Aside from medical treatment, it is clear that immunotherapy remains an important and unique treatment for chronic allergy sufferers with chronic sinusitis.

Although sinusitis and allergy can be separate and independent processes, allergy appears to worsen existing sinusitis. Upper respiratory allergy often plays a significant role in maintaining chronic inflammation of all of the mucosal membranes including those of the sinuses.

Patient data reveals that allergy injections are particularly important in allergic individuals not responding to medical and surgical treatment for chronic sinusitis in which allergy plays a role.

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Presence Of Sinusitis In Asthma Patients

Numerous studies show a relationship between asthma and sinusitis. One study in particular compared the two respiratory conditions and found asthma symptoms worsen for asthmatics with sinusitis, asthma flares become more severe and their sleep is more disturbed.

Other research found that developing sinusitis in asthma patients is more common in women than men. Acid reflux and smoking can also increase the risk of developing sinusitis in asthma patients. Furthermore, the more debilitating a persons asthma is, the more severe sinusitis will be.

In an alternative study of 78 asthma patients, 50.7 percent of them also showed evidence of sinusitis. Those asthmatics had lower forced expiratory volume within one second compared to asthmatics without sinusitis. The study revealed that although sinusitis can reduce lung function at baseline, it does not contribute to long-term lung impairment after a three-year follow-up.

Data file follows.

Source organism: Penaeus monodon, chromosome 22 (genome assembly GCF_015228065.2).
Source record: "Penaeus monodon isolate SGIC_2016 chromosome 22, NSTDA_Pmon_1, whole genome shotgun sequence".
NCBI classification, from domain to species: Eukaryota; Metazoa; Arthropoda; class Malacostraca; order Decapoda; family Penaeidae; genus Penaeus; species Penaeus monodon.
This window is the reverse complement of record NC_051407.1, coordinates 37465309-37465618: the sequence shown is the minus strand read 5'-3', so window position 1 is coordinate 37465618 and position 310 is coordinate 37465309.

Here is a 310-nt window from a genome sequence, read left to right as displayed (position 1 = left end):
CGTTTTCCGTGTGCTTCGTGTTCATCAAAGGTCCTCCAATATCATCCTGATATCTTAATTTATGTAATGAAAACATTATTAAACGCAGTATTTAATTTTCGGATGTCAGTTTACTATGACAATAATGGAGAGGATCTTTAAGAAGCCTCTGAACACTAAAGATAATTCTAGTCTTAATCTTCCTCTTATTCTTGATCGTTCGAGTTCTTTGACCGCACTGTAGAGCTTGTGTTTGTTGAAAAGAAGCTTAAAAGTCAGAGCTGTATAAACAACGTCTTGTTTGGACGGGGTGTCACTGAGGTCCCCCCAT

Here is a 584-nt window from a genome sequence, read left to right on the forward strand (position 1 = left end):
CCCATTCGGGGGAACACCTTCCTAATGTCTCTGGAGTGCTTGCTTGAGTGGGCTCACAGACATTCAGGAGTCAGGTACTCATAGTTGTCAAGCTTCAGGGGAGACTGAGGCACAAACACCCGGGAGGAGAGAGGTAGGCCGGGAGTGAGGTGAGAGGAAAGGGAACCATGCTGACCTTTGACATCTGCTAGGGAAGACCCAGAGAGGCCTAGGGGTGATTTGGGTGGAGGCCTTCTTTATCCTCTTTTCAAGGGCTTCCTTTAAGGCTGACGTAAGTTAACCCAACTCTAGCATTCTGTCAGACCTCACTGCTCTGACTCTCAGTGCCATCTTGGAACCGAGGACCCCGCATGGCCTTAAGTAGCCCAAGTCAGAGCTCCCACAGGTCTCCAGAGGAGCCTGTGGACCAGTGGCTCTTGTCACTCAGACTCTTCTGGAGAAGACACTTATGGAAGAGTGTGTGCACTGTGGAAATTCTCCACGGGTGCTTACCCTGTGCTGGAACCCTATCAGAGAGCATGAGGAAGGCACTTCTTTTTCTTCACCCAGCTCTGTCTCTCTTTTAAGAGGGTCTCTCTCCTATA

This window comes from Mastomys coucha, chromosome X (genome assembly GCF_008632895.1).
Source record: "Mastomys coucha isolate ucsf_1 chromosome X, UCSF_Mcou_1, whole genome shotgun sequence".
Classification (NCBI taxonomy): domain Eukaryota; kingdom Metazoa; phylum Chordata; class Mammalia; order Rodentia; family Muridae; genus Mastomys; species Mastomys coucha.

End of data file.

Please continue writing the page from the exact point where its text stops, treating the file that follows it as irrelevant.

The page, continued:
Whats The Connection Between Allergy And Sinusitis

Are you suffering from allergies or sinusitis?

Allergies are caused by an abnormal immune response to allergen exposure Allergic inflammation can occur anywhere along the respiratory tractespecially in the mucus-lined nasal and sinus passageways.

Allergic inflammation of the sinus tissue can interfere with the normal clearing of resident bacteria within the sinus cavities, often leading to infection. Under these circumstances, respiratory allergy can trigger repeated sinus infections. Since chronic sinusitis may originate from both allergy and infection, both of these underlying factors should be carefully evaluated and treated for effective disease management.

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The Link Between Asthma And Sinus Infections

Living with asthma is difficult. Part of that difficulty is the increased chances of developing sinusitis or a sinus infection. According to the Asthma and Allergy Foundation of America, as many as half of all people with moderate to severe asthma, also have chronic sinusitis.